431 F2d 1101 Goldberg v. Liston

431 F.2d 1101

Ben GOLDBERG, a/k/a Ben Bentley, Plaintiff-Appellant,
Charles LISTON, a/k/a Sonny Liston and Intercontinental
Promotions, Inc., a Pennsylvania Corporation,

No. 17942.

United States Court of Appeals, Seventh Circuit.

Aug. 6, 1970, Rehearing Denied Sept. 22, 1970.

Elmer Gertz, Wayne B. Giampietro, Malcolm P. Brown, Chicago, Ill., for plaintiff-appellant.

Alfred B. Teton, Richard H. Prins, Chicago, Ill., for defendants-appellees.

Before SWYGERT, Chief Judge, PELL, Circuit Judge, and DOYLE, District Judge.*


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Plaintiff, Ben Goldberg (also known as Ben Bentley), brought this diversity action against defendants, Charles Liston (Sonny Liston) and Intercontinental Promotions, Inc., alleging breach of an oral contract calling for plaintiff to serve as Liston's personal press representative. The case was tried to the district court and at the conclusion of plaintiff's case, both defendants moved under Fed.R.Civ.P. 41(b) for dismissal. At the same time plaintiff moved for summary judgment against both defendants. On the basis of the testimony and facts stipulated by the parties, the court denied plaintiff's motion for summary judgment and granted defendants' motion to dismiss. Judgment was entered for defendants and plaintiff appeals. We affirm.


The issues of this appeal are primarily factual and under Fed.R.Civ.P. 52(b) we must accept the district court's findings unless they are clearly erroneous. Plaintiff's complaint seeks recovery upon the contract and also on the basis of quantum meruit. We treat these questions separately.

The Contract Action


Plaintiff's complaint alleges that immediately after the first prize fight between Sonny Liston and Floyd Patterson in Chicago on September 25, 1962, Liston hired plaintiff to serve as his personal press representative. At a meeting in December 1962, Liston, as president and part-owner of Intercontinental Promotions, allegedly promised that Intercontinental would pay plaintiff $300 a week and that Liston personally would pay plaintiff an additional $300 a week to handle all of his public relations. As a result plaintiff immediately began working for Liston and in April 1963, went to Las Vegas to prepare for Liston's rematch with Floyd Patterson on June 22, 1963. During this period plaintiff was not paid by either Liston or Intercontinental although he allegedly sought payment from Liston's manager, Jack Nilon.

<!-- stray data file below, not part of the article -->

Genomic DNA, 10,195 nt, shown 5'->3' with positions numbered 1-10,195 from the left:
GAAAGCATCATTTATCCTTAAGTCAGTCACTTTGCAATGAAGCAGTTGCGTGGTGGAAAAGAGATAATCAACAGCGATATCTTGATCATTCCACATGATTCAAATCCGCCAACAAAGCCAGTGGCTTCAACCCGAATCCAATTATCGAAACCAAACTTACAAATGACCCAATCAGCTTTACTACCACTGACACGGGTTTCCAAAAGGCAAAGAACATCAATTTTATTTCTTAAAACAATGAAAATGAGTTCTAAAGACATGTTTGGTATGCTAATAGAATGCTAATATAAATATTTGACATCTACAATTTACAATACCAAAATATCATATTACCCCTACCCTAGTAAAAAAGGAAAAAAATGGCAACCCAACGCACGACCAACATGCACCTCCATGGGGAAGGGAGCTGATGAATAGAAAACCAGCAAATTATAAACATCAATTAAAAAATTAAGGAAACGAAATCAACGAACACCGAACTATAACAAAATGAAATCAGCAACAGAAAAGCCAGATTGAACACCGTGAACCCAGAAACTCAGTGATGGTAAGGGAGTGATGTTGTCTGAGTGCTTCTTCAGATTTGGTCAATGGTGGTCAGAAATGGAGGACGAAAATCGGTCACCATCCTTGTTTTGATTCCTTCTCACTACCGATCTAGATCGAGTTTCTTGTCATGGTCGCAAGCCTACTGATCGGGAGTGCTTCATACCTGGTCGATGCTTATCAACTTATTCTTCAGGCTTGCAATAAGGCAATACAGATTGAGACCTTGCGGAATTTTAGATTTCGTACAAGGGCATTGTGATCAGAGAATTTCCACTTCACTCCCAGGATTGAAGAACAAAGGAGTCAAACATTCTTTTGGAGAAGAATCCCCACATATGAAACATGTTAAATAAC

The district court held that 'the evidence introduced in plaintiff's case clearly established that Bentley never entered into a binding and certain agreement with Liston.' This conclusion rested upon two bases. First, the court held that neither Liston nor anyone connected with Intercontinental entered into a concrete, enforceable, and specific agreement with plaintiff. Since the district judge was entitled to disbelieve the testimony of plaintiff's witnesses, Sun Life Assur. Co. of Canada v. Stacks,187 F.2d 17, 20 (7th Cir. 1951), we do not think this finding was clearly erroneous. The court held in the alternative that, although Liston was president of Intercontinental, he had no authority to act for or on behalf of the corporation in business dealings. We agree. It is clear that plaintiff was well aware that Liston was uneducated in business matters and that the transactions for Intercontinental were always handled by other persons.1